The political challenges we face in Canada (and even in the U.S.) pale in comparison to what they’re living with every day in Zimbabwe. I just wrote a press release about a seven million dollar shipment of food we’re delivering there. Unfortunately, it’s a drop in the bucket because the UN predicts that 5.1 million people, nearly half the population of Zimbabwe, will require emergency food aid in the first quarter of 2009. On top of that, they’re saying that they expect about 60,000 people to contract cholera before the outbreak is stopped. And meanwhile, Mugabe claims the outbreak is over. Can you really trust a man who’s hacked off peoples’ hands for voting against him?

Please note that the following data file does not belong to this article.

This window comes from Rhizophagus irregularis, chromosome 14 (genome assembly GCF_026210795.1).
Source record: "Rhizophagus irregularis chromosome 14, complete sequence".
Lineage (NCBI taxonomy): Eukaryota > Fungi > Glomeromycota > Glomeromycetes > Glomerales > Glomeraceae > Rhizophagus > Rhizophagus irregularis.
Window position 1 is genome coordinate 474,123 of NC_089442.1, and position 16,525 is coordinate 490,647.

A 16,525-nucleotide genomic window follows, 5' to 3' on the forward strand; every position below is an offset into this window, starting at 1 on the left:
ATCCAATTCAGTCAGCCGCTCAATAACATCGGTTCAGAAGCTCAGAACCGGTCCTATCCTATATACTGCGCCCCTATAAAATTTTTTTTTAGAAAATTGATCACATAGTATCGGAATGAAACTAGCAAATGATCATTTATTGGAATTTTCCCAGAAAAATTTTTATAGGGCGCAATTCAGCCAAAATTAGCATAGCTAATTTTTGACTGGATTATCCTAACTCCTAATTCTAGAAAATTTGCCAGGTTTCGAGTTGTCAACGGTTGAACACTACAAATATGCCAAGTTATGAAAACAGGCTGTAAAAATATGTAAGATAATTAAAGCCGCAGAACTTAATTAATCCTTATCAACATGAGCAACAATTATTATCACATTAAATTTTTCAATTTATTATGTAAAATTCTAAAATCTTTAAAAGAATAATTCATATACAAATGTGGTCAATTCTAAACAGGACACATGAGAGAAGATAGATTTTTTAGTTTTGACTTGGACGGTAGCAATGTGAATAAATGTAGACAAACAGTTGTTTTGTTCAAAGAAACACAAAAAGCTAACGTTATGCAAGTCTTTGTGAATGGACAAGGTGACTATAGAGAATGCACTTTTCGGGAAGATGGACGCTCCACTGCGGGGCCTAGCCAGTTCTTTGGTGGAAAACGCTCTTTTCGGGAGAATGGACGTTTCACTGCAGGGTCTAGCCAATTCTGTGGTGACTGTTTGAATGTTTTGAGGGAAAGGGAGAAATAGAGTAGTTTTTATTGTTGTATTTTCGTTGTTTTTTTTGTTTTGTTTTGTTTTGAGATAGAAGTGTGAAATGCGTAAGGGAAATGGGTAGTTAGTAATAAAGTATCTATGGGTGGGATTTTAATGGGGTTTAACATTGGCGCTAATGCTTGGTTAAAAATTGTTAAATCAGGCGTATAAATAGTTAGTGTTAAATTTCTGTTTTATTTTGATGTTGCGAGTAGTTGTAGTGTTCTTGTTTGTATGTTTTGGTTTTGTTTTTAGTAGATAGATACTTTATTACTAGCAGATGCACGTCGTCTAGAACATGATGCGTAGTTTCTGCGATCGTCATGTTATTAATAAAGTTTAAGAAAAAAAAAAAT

This is the first time I can remember seeing the word quintillion used. Not even the U.S. bailout package uses numbers that big. My friend Pugeni once told me that when you go to the grocery store to pick up a jug of milk, the price has inflated before you can make it to the till.
Last night, I was watching the video clip (linked above) where Mugabe is talking and Maddie wanted to know who he was. She could hear the sadness in my voice when I started talking about the country he leads and the horrible things he’s done to people. When I told her that he’s the leader of the country where our friend Pugeni lives, her eyes filled with tears. “It’s okay,” I said, “I’m pretty sure Pugeni is alright. So far.” I can’t promise her the moon, after all.
From across the room, Nikki shouted, “Why doesn’t somebody just shoot him?” And I said, “well, my dear, I’m surprised nobody has yet. But it wouldn’t be the solution we’d want to see. Because we believe in peace.”
We believe in peace. I have to repeat that like a mantra when my anger rails at a situation so beyond my control but so close to my heart because I grew so fond of our special friend in the short time he was here.